"Some of her information were lies because [what] Dan told her … were lies," Sharma-Wilson said. "I do believe my client did her best to tell the truth and did her best to put her life back together after these two years."

Makino ultimately found there was enough evidence to move forward, but said it would be a tough case for prosecutors.

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Buffet is at 'peace'

Throughout the day, Buffett, dressed in a brown pinstriped suit, her blond hair pushed back by a tortoise-shell headband, sat placidly by her attorney. During recesses, she nestled in between family members.

Before the hearing, Buffett said she looked forward to putting the ordeal behind her.

"I have a peace this is all going to come to an end in good time," she said. "I feel pain for the families, but having them here avoiding eye contact kind of hurts."

But in the hubbub surrounding Buffett's arrest, Kibuishi said it's hard not to feel that Julie's and Samuel's deaths were being overshadowed.

Thursday afternoon during a recess, Kibuishi tearfully remembered her daughter.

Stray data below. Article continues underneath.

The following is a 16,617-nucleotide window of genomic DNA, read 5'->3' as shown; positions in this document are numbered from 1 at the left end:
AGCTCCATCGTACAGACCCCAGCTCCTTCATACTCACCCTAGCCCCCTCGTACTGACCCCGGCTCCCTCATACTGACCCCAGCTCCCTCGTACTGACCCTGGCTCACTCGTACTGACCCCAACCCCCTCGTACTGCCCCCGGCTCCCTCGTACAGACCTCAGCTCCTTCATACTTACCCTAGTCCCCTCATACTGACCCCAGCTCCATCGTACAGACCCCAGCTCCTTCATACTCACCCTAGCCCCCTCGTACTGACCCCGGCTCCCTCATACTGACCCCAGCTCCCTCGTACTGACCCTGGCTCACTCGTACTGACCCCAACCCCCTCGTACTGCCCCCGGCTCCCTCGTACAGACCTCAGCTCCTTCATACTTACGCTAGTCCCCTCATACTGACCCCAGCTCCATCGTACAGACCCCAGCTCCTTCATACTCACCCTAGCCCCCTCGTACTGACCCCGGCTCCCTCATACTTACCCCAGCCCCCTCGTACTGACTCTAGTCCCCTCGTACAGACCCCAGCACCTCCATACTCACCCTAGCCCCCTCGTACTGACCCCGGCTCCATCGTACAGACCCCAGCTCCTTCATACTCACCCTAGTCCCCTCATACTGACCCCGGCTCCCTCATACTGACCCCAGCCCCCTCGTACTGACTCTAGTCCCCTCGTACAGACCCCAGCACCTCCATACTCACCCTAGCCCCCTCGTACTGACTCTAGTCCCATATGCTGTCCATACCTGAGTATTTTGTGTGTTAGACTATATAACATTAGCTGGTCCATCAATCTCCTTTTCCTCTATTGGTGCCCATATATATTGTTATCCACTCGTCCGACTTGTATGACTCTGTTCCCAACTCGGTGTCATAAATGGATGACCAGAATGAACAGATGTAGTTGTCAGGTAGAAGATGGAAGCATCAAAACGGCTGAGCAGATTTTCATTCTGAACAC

Julie was sweet, and popular, she said. She was athletic — a dancer who had attended the Orange County School of the Arts — and interested in fashion. She was born on Valentine's Day.

She made friends easily and was loyal to all of them. She had considered Buffett a friend.

Julie's older brother, Taka Kibuishi, said she had been out to dinner with him while she was exchanging text messages with a man she thought was Samuel.

That evening, Julie had gone over to visit him and his fiancée.

"We gave her a tiara because we wanted her to be a bridesmaid," he said. "When they found her, she was still wearing it."

His mother buried her head in his shoulder, crying and shaking.

"We're not the family that tries to go out and...." Kibuishi said, pausing to collect herself, "No matter how much we address the world, nothing will bring her back."

jill.cowan@latimes.com

Twitter: @jillcowan